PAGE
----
top of page

Treatments for Tinnitus – What does success look like?

Guest Blog Post by Dr James Jackson, lecturer and chartered psychologist. James began his academic career by completing a PhD on cognitive performance decrement in tinnitus patients, and has continued researching tinnitus over the following decades. Here, he shares with us his thoughts on treatments for tinnitus.

"With so many drugs, fads, interventions and products out there, it’s hard – if not impossible – to accurately reflect on the efficacy of a particular treatment for tinnitus. Claims and counter claims about ‘cures tinnitus’ and providing ‘relief from tinnitus’ can often be found on boxes and packaging and webpages. First and foremost – there is no current cure for tinnitus – there is nothing out there, robustly tested, that works for everyone. There are so many different causes of tinnitus, and we are all individuals dealing with a chronic condition in our own separate ways, so how could it? But the claims remain.


Many products may have been tested, though few are tested reliably – and independently – and are published in peer-review academic journals. In most cases, it’s market research and feedback from those minded to feedback (which will only be a particular subset of users). Will these be the angry ones? The ones for whom the product didn’t work? Or the ones that gained the most, and are eager to tell their tale. (It’s probably the latter, but it’s impossible to say). There’s always a self-selection bias, so can the numbers be trusted?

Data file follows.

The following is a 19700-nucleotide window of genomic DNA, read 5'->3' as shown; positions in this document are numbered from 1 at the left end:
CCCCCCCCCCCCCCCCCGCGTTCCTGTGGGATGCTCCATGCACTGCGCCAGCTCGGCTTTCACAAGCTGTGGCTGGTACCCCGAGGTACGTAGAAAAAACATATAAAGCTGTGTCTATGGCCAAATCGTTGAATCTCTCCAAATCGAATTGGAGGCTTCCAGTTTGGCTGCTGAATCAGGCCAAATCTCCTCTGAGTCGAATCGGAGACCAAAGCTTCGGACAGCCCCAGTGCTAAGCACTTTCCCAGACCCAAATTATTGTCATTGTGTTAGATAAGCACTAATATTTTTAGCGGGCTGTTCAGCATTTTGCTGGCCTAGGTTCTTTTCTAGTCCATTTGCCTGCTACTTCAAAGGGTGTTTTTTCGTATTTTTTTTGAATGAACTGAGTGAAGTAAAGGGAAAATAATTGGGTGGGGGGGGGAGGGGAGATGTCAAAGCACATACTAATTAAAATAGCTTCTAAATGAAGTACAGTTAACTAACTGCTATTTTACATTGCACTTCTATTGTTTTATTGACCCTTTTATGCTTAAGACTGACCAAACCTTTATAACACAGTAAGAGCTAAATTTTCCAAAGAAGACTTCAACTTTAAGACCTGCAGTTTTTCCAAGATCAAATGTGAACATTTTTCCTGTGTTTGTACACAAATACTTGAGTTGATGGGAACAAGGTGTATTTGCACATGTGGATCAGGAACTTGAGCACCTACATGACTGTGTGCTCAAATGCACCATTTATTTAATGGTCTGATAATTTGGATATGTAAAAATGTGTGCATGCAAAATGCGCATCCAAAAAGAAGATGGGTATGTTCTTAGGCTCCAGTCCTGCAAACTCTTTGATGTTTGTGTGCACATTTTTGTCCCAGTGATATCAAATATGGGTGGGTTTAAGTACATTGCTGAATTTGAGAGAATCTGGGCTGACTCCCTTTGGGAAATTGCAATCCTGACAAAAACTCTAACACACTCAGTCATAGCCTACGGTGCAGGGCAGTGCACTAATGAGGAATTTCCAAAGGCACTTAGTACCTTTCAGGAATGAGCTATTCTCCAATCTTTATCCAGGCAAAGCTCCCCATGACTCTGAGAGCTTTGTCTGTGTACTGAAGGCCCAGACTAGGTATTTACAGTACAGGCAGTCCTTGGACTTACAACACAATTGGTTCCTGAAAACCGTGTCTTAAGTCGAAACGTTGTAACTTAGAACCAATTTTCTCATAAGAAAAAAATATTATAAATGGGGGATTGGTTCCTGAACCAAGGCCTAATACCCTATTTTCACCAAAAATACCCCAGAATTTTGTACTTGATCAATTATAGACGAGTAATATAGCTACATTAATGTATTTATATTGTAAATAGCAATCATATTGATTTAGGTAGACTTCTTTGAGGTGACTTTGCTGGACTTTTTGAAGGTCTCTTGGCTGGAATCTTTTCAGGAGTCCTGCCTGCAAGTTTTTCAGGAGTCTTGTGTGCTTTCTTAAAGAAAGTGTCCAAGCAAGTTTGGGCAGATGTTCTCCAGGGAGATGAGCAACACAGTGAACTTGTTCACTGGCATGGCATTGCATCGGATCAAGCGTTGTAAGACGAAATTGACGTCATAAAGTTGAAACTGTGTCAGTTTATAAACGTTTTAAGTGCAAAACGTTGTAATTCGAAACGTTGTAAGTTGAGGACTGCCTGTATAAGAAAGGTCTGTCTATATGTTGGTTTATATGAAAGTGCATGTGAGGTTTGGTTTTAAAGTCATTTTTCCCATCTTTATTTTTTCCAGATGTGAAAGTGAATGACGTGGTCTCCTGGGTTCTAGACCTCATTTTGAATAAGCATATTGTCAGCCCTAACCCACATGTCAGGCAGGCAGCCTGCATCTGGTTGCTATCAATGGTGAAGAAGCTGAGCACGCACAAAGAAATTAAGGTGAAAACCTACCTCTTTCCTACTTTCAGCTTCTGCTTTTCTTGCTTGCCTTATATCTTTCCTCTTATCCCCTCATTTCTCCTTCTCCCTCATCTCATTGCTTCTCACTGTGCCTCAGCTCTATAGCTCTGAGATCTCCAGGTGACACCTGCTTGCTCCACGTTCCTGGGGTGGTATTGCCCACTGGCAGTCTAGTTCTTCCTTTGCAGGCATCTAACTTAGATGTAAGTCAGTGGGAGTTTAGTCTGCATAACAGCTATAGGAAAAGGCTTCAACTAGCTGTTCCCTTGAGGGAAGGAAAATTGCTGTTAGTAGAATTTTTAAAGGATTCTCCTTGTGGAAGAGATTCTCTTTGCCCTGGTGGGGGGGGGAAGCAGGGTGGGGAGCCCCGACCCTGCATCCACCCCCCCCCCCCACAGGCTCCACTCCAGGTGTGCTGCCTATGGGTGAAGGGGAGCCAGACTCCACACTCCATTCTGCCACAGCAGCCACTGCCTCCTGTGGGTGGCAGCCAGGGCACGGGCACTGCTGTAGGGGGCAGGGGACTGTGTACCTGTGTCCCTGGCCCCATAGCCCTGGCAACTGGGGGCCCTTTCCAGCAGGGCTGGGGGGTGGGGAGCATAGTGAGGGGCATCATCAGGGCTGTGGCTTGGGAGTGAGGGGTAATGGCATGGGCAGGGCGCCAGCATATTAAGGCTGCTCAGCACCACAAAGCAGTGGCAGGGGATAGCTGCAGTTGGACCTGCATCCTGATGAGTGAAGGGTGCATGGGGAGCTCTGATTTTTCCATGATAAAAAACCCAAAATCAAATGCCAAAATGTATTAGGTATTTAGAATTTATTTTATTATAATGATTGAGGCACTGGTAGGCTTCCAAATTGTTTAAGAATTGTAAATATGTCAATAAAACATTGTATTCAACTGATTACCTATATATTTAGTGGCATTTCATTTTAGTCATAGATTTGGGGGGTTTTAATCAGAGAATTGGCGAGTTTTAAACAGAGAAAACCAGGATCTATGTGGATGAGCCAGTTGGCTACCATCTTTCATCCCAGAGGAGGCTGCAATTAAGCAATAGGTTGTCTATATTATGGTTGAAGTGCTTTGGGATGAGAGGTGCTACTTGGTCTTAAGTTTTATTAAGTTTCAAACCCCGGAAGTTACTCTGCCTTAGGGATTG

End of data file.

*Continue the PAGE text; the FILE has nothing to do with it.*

The makers of a tinnitus ‘widget’ may turn around and say that 80% of their users report an improvement (or reduction) in tinnitus distress over time. Sounds good, but what’s happening here, and what is an ‘improvement’? Firstly, there is a world of difference between an improvement and a clinically significant improvement. Let’s consider a useful questionnaire for measuring tinnitus distress – the Tinnitus Functional Index, or TFI. If you complete the scale and have a score of ‘60’ before trying a new brand of herbal tea (for an example) and return after two drinks a day for eight weeks and complete the questionnaire again, you may score ‘56’ this time. That’s an improvement. Success!! Or is it? From day to day, tinnitus distress ebbs and flows, and there is a great deal of variability. Tinnitus spikes. Relaxing days off. etc. Is this ‘56’ an improvement, or were you caught on a good day? Or did you score that ‘60’ on a bad day. We have no idea. The academic literature currently agrees that a significant and clinical reduction in tinnitus distress requires us to move the TFI dial by fourteen points, at least. Going from ‘60’ to ‘56’ is an improvement in the technical sense, but it’s meaningless in reality. ’60’ to ‘50’ is meaningless too. As is ‘45’ to ‘33’. For an intervention to be successful, we need to get that ‘60’ down to ‘46’ and we need to keep it there. So if a product says that 80% of users report an improvement in their tinnitus distress, it’s a very high chance that most of these will not be referring to a clinically meaningful improvement.